US Stocks posted another week of strong gains, led to the upside by the NASDAQ Composite index, settling on Friday at its highest close since September 2008.
The latest overall job loss numbers showed a loss of 36,000 jobs in February and an unemployment rate remaining at 9.7%. The January and December numbers were revised as well. Here is a breakdown of where the job losses were as well as which sectors were adding jobs.
Stocks retreated on Wednesday after the Federal Reserve's Beige Book report showed the economy is improving but not at a fast enough pace to spur hiring. How should investors be positioned ahead of the big employment data on Friday? Hank Smith, chief investment officer at Haverford Investments discussed his market outlook.
We went from talk of doom and gloom to expectations of an economic boom in less than a week. How should you play it?
Expect a W-shaped recovery going forward, said Robert Ward, director of Global Forecasting at the Economist Intelligence Unit. He shared his market outlooks.
If you really believe Greece is in the clear and China’s planners are better maestros than Greenspan, this stock may be a play.
Stocks advanced Wednesday as reports on the services sector and jobs came in better than expected.
Stocks pared their gains Tuesday after a Fed president suggested the central bank should begin tightening "sooner rather than later."
Stocks advanced Monday as prospects for a resolution to the Greek debt crisis somewhat brightened and AIG agreeing to sell its Asian business to UK insurer Prudential.
The Dow and S&P 500 turned in their best monthly performance since November 2009, while the NASDAQ turned in its best monthly gain since December 2009.
The Dow dropped more than 150 points, or about 1.5 percent, after a report showed jobless claims surged last week. Coca-Cola was one of the biggest drags on the Dow following news it plans to buy its bottler. And Palm fell more than 20 percent at the open after the gadget maker slashed its revenue forecast.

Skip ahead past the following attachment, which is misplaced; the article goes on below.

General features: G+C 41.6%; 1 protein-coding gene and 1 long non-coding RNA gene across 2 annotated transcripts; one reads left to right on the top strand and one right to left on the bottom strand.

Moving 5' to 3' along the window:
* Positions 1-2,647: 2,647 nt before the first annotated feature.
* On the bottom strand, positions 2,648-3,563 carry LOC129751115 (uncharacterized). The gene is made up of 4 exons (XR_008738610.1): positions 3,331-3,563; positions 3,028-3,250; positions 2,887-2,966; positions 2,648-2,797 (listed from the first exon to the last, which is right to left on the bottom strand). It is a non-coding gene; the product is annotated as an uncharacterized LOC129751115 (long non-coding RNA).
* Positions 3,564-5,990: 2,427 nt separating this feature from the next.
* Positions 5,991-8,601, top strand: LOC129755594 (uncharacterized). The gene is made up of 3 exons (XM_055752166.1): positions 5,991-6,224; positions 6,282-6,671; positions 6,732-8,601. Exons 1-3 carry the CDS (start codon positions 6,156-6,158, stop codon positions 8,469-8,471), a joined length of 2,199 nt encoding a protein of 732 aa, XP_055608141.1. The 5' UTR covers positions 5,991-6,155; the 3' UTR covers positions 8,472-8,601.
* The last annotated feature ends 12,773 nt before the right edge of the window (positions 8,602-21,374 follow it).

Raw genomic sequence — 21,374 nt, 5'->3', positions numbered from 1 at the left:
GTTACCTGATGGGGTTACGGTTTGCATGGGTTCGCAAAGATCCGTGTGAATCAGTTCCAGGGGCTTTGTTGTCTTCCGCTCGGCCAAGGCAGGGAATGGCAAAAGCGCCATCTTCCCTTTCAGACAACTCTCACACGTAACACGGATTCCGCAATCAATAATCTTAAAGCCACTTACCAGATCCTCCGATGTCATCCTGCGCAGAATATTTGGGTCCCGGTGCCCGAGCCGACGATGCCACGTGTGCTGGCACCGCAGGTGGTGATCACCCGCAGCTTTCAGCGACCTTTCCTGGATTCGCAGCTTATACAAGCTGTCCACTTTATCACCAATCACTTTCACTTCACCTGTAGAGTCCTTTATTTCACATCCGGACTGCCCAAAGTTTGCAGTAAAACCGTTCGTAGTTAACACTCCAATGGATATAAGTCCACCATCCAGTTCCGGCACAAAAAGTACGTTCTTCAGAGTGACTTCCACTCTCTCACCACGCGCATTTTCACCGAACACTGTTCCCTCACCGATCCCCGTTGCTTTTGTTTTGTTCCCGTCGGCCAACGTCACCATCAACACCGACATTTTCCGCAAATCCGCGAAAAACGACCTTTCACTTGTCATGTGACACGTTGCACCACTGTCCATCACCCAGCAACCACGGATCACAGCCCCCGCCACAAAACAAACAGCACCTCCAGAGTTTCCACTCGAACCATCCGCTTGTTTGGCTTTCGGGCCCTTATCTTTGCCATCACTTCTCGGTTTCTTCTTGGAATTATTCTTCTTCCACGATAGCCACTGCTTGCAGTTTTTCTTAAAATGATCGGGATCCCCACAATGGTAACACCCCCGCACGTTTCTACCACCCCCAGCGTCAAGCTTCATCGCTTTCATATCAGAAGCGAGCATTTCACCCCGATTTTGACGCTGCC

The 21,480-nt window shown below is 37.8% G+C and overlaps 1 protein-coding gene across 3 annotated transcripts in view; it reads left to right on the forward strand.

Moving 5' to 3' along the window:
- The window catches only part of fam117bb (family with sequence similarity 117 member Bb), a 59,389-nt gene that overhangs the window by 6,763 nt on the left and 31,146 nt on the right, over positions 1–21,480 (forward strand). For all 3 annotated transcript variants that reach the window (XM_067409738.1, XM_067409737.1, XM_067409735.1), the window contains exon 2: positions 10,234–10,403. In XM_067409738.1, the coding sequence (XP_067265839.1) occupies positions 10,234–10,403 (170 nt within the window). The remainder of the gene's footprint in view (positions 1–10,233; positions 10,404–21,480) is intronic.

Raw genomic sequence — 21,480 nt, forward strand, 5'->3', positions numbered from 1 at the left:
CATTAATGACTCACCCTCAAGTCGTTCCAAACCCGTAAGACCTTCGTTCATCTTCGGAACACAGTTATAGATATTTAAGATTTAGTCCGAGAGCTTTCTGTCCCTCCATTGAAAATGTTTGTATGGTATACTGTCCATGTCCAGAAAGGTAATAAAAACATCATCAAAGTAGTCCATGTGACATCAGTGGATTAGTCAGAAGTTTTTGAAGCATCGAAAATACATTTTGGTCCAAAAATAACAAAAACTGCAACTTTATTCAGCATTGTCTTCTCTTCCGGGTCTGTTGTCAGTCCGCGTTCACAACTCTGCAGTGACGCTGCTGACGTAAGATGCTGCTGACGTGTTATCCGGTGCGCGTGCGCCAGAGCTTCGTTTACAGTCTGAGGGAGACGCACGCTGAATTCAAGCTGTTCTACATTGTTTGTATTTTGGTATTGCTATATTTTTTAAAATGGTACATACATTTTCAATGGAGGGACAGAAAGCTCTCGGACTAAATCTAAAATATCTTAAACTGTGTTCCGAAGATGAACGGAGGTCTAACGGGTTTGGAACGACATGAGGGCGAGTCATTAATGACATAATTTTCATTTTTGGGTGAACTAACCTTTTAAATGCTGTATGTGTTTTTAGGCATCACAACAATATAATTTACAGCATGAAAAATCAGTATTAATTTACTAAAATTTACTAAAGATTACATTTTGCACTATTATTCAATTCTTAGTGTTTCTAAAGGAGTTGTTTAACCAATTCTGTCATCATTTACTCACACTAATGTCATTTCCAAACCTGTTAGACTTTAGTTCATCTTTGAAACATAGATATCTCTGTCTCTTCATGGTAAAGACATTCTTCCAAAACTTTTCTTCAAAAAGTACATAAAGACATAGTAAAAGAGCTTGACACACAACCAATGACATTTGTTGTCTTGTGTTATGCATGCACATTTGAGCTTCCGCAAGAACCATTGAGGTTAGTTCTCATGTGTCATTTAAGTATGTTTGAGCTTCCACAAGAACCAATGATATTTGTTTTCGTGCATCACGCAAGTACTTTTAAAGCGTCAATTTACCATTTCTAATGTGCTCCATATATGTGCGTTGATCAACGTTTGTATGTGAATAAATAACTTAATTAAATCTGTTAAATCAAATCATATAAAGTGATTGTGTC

Stocks opened lower Tuesday after an unexpected drop in German business confidence but the Dow soon rebounded, led by Home Depot after the company's earnings beat.
Believe it or not, some news that’s fit to print just isn’t making the papers, Cramer says.
Are the markets having a case of the Mondays? Not only do the markets have a tendency to consistently perform worse on Mondays, but in fact for the Dow and S&P, Monday is the only weekday that has a negative average rate of return.
U.S. stocks posted their best weekly gain since November 6, 2009, led to the upside by the S&P 500 index, rising 3.13%. Industrial and material stocks were among the best performers this week.
Find out what the Fed’s latest move really means for stocks.
The worst performing stocks in the S&P 500 during the most recent pullback have reversed their downtrend, outperforming the gains in the overall index by nearly 5% in the past five trading sessions.
Stocks opened higher Wednesday after Deere blew past earnings expectations and a report showed a rebound in housing starts.
When employers hire temporary staff after a recession, it's long been seen as a sign they'll soon hire permanent workers. Not these days.
U.S. stocks snapped four weeks of consecutive losses, led to the upside by the NASDAQ Composite, posting a gain of 1.98%. This week, the Dow Jones Industrial Average closed below the 10,000-mark, its lowest close since November 4, 2009.